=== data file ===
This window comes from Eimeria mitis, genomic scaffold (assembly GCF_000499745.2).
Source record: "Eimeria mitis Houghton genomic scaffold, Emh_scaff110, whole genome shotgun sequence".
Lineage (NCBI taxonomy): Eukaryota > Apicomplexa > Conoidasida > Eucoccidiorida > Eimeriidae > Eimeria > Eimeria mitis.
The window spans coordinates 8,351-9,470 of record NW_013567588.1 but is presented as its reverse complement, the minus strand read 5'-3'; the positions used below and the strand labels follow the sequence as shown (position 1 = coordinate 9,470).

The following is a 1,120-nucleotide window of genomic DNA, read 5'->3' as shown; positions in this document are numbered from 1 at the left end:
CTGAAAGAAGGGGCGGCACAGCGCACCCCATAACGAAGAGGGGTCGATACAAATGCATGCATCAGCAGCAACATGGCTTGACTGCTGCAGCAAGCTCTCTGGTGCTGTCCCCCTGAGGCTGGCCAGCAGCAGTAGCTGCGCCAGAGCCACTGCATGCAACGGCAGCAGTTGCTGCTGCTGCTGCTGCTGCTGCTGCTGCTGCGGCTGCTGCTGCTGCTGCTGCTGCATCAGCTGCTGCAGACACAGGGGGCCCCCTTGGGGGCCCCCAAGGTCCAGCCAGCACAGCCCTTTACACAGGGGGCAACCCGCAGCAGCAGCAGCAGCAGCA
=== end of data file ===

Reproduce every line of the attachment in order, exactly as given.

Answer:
This window comes from Eimeria mitis, genomic scaffold (assembly GCF_000499745.2).
Source record: "Eimeria mitis Houghton genomic scaffold, Emh_scaff110, whole genome shotgun sequence".
Lineage (NCBI taxonomy): Eukaryota > Apicomplexa > Conoidasida > Eucoccidiorida > Eimeriidae > Eimeria > Eimeria mitis.
The window spans coordinates 8,351-9,470 of record NW_013567588.1 but is presented as its reverse complement, the minus strand read 5'-3'; the positions used below and the strand labels follow the sequence as shown (position 1 = coordinate 9,470).

The following is a 1,120-nucleotide window of genomic DNA, read 5'->3' as shown; positions in this document are numbered from 1 at the left end:
CTGAAAGAAGGGGCGGCACAGCGCACCCCATAACGAAGAGGGGTCGATACAAATGCATGCATCAGCAGCAACATGGCTTGACTGCTGCAGCAAGCTCTCTGGTGCTGTCCCCCTGAGGCTGGCCAGCAGCAGTAGCTGCGCCAGAGCCACTGCATGCAACGGCAGCAGTTGCTGCTGCTGCTGCTGCTGCTGCTGCTGCTGCGGCTGCTGCTGCTGCTGCTGCTGCATCAGCTGCTGCAGACACAGGGGGCCCCCTTGGGGGCCCCCAAGGTCCAGCCAGCACAGCCCTTTACACAGGGGGCAACCCGCAGCAGCAGCAGCAGCAGCA